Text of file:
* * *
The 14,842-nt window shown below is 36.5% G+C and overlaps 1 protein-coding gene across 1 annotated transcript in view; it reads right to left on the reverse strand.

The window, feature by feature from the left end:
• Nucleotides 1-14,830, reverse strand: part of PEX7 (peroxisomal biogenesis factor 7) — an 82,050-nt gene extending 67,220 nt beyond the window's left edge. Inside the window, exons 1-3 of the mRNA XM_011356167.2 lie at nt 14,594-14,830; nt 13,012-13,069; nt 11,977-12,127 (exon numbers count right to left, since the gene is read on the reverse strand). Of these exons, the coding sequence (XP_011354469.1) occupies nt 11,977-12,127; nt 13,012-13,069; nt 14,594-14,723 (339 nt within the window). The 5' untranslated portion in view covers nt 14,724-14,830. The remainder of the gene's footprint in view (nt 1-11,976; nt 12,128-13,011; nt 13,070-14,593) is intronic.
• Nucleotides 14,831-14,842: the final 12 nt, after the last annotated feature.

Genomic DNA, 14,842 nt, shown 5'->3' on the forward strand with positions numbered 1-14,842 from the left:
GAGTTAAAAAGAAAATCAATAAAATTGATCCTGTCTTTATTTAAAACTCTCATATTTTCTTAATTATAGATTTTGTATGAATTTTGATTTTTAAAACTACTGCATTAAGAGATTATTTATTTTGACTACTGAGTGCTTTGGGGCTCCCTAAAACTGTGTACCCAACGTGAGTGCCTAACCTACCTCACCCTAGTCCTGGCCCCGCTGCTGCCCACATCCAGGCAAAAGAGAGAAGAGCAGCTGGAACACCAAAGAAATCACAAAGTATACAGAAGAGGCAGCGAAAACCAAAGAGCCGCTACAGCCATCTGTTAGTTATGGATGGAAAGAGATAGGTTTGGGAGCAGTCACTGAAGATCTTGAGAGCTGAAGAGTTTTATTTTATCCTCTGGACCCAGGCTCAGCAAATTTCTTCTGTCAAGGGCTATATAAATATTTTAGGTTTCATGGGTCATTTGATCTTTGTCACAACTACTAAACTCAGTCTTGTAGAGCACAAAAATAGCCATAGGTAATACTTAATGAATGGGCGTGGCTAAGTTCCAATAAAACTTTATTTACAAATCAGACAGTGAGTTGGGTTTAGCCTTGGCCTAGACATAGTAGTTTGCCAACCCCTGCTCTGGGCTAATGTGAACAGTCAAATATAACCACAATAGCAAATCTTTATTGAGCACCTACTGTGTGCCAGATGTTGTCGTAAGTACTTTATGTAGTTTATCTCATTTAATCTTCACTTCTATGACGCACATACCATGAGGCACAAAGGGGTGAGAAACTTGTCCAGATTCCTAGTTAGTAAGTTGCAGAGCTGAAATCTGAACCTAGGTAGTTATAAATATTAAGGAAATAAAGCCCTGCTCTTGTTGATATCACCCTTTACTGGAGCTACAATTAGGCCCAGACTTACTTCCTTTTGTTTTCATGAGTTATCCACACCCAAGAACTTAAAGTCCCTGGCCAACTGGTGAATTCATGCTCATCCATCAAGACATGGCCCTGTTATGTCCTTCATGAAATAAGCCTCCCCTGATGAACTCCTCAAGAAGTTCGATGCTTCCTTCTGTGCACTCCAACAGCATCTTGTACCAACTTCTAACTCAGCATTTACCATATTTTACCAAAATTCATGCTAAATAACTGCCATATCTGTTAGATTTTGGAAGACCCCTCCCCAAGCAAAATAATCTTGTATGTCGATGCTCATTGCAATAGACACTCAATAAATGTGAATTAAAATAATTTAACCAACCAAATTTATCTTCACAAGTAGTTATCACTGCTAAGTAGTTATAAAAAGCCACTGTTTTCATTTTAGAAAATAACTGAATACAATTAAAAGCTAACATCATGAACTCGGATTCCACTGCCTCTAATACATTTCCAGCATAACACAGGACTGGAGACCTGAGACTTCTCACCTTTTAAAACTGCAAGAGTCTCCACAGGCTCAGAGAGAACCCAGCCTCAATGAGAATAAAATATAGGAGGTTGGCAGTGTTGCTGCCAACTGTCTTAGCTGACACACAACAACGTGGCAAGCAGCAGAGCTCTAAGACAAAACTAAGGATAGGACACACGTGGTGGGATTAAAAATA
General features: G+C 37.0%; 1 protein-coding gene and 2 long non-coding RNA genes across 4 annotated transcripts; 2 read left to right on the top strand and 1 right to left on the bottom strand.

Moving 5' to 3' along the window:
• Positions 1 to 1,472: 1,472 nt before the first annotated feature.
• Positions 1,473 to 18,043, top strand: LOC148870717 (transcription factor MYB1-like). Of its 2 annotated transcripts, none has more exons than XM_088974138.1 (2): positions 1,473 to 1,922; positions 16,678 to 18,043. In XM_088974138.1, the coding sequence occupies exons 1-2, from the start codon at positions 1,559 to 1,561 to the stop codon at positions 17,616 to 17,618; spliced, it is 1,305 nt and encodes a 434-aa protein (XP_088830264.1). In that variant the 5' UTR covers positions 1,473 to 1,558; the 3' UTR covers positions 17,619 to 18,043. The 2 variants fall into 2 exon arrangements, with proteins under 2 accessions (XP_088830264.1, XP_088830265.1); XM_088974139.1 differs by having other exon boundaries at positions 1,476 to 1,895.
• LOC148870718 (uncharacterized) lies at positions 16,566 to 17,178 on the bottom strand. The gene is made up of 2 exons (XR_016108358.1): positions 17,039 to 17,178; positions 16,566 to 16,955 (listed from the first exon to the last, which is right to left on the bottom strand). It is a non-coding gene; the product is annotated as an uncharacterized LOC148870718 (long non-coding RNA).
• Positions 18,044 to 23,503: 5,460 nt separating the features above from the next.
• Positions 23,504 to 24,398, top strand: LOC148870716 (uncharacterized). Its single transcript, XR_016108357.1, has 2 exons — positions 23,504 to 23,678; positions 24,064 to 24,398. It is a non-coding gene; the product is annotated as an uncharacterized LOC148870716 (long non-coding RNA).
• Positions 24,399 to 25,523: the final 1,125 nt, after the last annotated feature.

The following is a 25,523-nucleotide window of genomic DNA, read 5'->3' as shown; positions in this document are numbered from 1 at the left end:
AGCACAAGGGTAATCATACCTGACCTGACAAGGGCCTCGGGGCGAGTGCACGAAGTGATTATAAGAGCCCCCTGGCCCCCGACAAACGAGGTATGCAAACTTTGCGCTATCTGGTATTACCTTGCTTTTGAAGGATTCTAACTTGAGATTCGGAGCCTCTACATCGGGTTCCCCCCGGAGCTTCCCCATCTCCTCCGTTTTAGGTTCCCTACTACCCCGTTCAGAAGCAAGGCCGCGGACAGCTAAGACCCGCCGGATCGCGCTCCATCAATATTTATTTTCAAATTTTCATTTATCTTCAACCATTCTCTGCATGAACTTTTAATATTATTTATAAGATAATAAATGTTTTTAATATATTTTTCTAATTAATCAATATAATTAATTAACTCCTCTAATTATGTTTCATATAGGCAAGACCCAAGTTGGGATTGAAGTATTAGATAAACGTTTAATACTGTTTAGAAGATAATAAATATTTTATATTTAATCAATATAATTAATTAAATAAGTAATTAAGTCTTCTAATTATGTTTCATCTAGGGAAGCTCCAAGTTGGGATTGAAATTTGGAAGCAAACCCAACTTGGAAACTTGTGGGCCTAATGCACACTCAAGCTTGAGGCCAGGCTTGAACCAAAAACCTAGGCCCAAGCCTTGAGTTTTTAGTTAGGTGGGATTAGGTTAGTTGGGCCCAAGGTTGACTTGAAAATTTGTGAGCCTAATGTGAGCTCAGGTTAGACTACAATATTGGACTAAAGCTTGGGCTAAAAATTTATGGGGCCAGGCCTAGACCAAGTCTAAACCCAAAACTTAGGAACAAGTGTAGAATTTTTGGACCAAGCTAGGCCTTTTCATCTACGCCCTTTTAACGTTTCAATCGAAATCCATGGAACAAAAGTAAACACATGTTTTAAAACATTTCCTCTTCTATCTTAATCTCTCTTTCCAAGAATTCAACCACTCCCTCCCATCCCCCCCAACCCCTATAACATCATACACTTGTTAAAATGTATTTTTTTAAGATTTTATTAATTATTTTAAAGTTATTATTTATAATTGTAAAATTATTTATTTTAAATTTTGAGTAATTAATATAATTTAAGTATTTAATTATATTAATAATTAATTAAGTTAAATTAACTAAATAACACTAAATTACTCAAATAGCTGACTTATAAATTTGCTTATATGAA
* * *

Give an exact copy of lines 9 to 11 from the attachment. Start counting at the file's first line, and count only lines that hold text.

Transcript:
• Positions 1 to 1,472: 1,472 nt before the first annotated feature.
• Positions 1,473 to 18,043, top strand: LOC148870717 (transcription factor MYB1-like). Of its 2 annotated transcripts, none has more exons than XM_088974138.1 (2): positions 1,473 to 1,922; positions 16,678 to 18,043. In XM_088974138.1, the coding sequence occupies exons 1-2, from the start codon at positions 1,559 to 1,561 to the stop codon at positions 17,616 to 17,618; spliced, it is 1,305 nt and encodes a 434-aa protein (XP_088830264.1). In that variant the 5' UTR covers positions 1,473 to 1,558; the 3' UTR covers positions 17,619 to 18,043. The 2 variants fall into 2 exon arrangements, with proteins under 2 accessions (XP_088830264.1, XP_088830265.1); XM_088974139.1 differs by having other exon boundaries at positions 1,476 to 1,895.
• LOC148870718 (uncharacterized) lies at positions 16,566 to 17,178 on the bottom strand. The gene is made up of 2 exons (XR_016108358.1): positions 17,039 to 17,178; positions 16,566 to 16,955 (listed from the first exon to the last, which is right to left on the bottom strand). It is a non-coding gene; the product is annotated as an uncharacterized LOC148870718 (long non-coding RNA).